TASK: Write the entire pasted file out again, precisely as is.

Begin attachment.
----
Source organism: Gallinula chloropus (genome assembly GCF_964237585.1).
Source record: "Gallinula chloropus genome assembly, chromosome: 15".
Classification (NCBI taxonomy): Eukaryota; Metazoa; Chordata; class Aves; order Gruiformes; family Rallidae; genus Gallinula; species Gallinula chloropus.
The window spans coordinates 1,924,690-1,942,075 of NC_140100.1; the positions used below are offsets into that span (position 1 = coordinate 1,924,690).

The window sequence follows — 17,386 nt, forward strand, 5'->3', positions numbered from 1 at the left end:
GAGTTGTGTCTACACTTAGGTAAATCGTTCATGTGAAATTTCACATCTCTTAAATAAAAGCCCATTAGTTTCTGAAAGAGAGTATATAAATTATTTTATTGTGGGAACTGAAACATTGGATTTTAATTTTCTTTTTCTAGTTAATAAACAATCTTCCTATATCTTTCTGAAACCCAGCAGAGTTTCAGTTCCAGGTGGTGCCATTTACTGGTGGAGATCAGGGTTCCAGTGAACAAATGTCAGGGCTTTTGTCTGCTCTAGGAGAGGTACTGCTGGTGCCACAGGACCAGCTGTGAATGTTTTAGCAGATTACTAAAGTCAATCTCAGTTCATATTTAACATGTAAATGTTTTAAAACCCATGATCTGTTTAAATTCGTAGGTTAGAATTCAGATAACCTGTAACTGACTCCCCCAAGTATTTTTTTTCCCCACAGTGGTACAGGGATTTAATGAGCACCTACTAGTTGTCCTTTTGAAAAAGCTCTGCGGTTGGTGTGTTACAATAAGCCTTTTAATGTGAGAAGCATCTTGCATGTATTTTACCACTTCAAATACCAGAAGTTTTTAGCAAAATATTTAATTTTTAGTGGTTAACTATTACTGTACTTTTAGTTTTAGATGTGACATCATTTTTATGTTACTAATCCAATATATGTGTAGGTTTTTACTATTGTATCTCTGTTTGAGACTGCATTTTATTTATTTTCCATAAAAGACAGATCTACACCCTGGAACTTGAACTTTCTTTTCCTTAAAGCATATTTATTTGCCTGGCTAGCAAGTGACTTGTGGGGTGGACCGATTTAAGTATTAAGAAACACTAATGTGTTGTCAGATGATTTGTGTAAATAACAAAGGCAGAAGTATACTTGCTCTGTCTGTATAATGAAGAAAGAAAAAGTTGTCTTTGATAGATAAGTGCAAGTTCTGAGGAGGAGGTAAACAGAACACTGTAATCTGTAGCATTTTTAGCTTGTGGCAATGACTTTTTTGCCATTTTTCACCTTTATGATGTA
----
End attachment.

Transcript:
Source organism: Gallinula chloropus (genome assembly GCF_964237585.1).
Source record: "Gallinula chloropus genome assembly, chromosome: 15".
Classification (NCBI taxonomy): Eukaryota; Metazoa; Chordata; class Aves; order Gruiformes; family Rallidae; genus Gallinula; species Gallinula chloropus.
The window spans coordinates 1,924,690-1,942,075 of NC_140100.1; the positions used below are offsets into that span (position 1 = coordinate 1,924,690).

The window sequence follows — 17,386 nt, forward strand, 5'->3', positions numbered from 1 at the left end:
GAGTTGTGTCTACACTTAGGTAAATCGTTCATGTGAAATTTCACATCTCTTAAATAAAAGCCCATTAGTTTCTGAAAGAGAGTATATAAATTATTTTATTGTGGGAACTGAAACATTGGATTTTAATTTTCTTTTTCTAGTTAATAAACAATCTTCCTATATCTTTCTGAAACCCAGCAGAGTTTCAGTTCCAGGTGGTGCCATTTACTGGTGGAGATCAGGGTTCCAGTGAACAAATGTCAGGGCTTTTGTCTGCTCTAGGAGAGGTACTGCTGGTGCCACAGGACCAGCTGTGAATGTTTTAGCAGATTACTAAAGTCAATCTCAGTTCATATTTAACATGTAAATGTTTTAAAACCCATGATCTGTTTAAATTCGTAGGTTAGAATTCAGATAACCTGTAACTGACTCCCCCAAGTATTTTTTTTCCCCACAGTGGTACAGGGATTTAATGAGCACCTACTAGTTGTCCTTTTGAAAAAGCTCTGCGGTTGGTGTGTTACAATAAGCCTTTTAATGTGAGAAGCATCTTGCATGTATTTTACCACTTCAAATACCAGAAGTTTTTAGCAAAATATTTAATTTTTAGTGGTTAACTATTACTGTACTTTTAGTTTTAGATGTGACATCATTTTTATGTTACTAATCCAATATATGTGTAGGTTTTTACTATTGTATCTCTGTTTGAGACTGCATTTTATTTATTTTCCATAAAAGACAGATCTACACCCTGGAACTTGAACTTTCTTTTCCTTAAAGCATATTTATTTGCCTGGCTAGCAAGTGACTTGTGGGGTGGACCGATTTAAGTATTAAGAAACACTAATGTGTTGTCAGATGATTTGTGTAAATAACAAAGGCAGAAGTATACTTGCTCTGTCTGTATAATGAAGAAAGAAAAAGTTGTCTTTGATAGATAAGTGCAAGTTCTGAGGAGGAGGTAAACAGAACACTGTAATCTGTAGCATTTTTAGCTTGTGGCAATGACTTTTTTGCCATTTTTCACCTTTATGATGTA